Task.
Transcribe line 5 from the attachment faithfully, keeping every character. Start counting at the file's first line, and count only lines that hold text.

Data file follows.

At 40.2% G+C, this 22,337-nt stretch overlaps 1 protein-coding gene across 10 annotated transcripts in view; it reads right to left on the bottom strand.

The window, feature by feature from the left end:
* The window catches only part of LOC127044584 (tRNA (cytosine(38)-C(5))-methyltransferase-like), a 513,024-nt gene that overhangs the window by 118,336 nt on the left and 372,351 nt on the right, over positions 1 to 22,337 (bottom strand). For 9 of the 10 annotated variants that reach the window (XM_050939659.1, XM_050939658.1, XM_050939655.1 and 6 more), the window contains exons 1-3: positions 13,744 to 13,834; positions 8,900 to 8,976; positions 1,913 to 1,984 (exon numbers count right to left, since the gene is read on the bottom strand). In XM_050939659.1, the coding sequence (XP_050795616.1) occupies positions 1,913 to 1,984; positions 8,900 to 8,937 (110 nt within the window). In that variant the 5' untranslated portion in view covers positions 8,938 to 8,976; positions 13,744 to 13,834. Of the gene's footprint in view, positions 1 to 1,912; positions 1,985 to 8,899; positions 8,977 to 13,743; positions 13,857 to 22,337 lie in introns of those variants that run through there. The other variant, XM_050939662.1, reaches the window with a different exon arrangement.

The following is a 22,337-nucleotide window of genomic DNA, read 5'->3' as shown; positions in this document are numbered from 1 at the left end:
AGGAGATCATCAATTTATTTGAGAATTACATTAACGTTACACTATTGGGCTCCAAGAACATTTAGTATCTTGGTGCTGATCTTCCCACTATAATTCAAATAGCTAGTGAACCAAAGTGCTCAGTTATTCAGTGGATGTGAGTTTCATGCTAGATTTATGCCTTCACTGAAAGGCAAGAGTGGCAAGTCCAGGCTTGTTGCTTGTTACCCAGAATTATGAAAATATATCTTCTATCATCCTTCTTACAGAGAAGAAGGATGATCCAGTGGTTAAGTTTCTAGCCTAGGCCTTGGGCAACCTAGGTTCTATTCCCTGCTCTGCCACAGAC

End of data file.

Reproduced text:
AGGAGATCATCAATTTATTTGAGAATTACATTAACGTTACACTATTGGGCTCCAAGAACATTTAGTATCTTGGTGCTGATCTTCCCACTATAATTCAAATAGCTAGTGAACCAAAGTGCTCAGTTATTCAGTGGATGTGAGTTTCATGCTAGATTTATGCCTTCACTGAAAGGCAAGAGTGGCAAGTCCAGGCTTGTTGCTTGTTACCCAGAATTATGAAAATATATCTTCTATCATCCTTCTTACAGAGAAGAAGGATGATCCAGTGGTTAAGTTTCTAGCCTAGGCCTTGGGCAACCTAGGTTCTATTCCCTGCTCTGCCACAGAC